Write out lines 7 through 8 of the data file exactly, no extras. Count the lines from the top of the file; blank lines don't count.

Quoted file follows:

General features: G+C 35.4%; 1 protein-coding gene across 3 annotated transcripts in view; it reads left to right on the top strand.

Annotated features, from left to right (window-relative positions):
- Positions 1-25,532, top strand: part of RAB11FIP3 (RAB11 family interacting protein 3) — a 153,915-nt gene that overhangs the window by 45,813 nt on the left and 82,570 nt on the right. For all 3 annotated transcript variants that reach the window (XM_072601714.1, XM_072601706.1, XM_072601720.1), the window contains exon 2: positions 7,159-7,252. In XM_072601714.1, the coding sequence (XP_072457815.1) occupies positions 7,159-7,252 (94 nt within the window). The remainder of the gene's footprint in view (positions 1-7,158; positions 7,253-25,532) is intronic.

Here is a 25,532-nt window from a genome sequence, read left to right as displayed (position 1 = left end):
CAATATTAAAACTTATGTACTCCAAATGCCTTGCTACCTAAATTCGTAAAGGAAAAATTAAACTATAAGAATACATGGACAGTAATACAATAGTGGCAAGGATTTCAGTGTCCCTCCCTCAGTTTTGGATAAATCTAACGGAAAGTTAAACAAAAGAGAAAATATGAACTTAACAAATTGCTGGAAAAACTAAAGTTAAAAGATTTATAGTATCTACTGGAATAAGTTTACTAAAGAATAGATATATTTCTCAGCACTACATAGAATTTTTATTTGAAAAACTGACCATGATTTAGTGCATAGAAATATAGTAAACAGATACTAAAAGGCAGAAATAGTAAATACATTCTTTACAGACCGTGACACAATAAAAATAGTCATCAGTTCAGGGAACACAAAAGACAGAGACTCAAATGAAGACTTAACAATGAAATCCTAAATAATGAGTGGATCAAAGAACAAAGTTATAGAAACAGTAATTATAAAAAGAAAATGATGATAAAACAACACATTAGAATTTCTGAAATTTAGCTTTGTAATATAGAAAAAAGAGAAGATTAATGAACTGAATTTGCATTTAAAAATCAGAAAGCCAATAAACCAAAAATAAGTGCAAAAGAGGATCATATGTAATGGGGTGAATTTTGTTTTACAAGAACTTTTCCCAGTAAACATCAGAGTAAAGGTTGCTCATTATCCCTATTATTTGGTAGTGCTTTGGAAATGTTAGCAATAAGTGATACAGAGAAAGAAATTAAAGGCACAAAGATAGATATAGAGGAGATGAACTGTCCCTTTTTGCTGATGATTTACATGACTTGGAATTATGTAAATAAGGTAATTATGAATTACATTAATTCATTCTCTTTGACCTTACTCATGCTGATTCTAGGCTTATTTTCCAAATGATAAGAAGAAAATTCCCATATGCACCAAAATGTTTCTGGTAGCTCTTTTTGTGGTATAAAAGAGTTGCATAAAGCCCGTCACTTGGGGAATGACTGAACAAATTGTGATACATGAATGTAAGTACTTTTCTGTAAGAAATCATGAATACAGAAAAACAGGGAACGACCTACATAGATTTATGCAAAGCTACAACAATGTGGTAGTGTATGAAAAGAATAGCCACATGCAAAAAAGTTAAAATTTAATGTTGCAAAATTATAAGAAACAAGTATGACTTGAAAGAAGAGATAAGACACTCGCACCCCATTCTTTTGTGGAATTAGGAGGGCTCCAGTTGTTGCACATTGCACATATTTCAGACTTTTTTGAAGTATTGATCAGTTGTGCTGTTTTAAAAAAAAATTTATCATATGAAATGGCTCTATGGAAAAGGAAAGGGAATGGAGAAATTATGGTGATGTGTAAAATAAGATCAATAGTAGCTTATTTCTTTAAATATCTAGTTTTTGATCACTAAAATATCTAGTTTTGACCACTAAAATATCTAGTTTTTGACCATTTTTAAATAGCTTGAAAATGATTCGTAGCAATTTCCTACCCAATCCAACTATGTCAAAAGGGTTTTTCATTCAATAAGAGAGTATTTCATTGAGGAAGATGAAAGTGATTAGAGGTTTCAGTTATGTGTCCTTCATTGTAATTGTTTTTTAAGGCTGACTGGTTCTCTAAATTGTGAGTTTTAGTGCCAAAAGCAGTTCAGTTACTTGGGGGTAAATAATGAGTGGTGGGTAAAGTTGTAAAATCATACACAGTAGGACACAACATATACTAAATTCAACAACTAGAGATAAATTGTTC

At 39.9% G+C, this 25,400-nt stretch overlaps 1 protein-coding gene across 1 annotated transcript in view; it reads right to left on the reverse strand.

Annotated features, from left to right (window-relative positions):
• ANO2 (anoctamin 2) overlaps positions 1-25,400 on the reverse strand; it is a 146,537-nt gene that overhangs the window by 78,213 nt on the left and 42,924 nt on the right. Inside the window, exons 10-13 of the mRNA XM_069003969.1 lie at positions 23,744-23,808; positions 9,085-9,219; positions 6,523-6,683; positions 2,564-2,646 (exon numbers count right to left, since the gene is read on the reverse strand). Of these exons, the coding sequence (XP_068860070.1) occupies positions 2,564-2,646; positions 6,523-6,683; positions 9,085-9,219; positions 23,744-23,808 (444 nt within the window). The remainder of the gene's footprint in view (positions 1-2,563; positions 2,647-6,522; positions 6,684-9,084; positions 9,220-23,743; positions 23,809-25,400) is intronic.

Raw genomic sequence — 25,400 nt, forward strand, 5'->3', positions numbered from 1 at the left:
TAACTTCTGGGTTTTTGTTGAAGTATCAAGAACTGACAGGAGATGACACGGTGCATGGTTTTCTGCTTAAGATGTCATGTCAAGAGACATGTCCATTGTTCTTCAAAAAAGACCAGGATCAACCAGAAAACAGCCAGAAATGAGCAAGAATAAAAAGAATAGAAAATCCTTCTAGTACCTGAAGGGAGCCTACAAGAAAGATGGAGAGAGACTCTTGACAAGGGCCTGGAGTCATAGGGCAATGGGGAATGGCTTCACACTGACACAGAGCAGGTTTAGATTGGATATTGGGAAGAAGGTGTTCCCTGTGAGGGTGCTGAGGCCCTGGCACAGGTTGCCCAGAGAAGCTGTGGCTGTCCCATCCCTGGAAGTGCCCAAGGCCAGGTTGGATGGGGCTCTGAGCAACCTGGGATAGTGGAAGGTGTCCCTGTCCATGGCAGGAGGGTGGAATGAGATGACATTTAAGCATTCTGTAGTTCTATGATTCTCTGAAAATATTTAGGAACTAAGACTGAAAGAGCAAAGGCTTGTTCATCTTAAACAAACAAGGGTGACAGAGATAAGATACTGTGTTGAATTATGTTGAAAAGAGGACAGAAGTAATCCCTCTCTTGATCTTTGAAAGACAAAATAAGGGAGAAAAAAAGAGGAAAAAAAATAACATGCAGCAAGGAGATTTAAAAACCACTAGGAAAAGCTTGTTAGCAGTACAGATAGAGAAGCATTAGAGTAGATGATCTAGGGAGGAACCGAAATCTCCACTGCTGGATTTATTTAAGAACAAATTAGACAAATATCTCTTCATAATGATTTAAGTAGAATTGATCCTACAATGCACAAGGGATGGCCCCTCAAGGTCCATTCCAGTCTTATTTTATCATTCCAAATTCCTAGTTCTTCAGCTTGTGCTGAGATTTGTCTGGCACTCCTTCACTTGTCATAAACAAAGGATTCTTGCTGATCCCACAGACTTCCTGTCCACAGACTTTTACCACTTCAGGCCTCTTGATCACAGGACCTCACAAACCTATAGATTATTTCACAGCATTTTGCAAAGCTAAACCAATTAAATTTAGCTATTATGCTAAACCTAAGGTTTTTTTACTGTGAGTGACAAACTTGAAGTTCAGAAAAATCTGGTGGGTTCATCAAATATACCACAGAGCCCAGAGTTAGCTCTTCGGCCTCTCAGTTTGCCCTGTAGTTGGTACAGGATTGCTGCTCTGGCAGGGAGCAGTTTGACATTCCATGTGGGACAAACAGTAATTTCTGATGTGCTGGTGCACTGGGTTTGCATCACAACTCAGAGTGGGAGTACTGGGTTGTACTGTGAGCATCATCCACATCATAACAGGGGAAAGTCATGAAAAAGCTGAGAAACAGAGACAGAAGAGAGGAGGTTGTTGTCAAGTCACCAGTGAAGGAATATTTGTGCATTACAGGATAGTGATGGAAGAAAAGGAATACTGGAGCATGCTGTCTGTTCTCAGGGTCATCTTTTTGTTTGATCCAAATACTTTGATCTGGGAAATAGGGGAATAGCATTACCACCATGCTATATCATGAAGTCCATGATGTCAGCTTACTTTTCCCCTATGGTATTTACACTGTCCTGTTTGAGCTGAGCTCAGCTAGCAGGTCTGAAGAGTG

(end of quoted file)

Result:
Annotated features, from left to right (window-relative positions):
• ANO2 (anoctamin 2) overlaps positions 1-25,400 on the reverse strand; it is a 146,537-nt gene that overhangs the window by 78,213 nt on the left and 42,924 nt on the right. Inside the window, exons 10-13 of the mRNA XM_069003969.1 lie at positions 23,744-23,808; positions 9,085-9,219; positions 6,523-6,683; positions 2,564-2,646 (exon numbers count right to left, since the gene is read on the reverse strand). Of these exons, the coding sequence (XP_068860070.1) occupies positions 2,564-2,646; positions 6,523-6,683; positions 9,085-9,219; positions 23,744-23,808 (444 nt within the window). The remainder of the gene's footprint in view (positions 1-2,563; positions 2,647-6,522; positions 6,684-9,084; positions 9,220-23,743; positions 23,809-25,400) is intronic.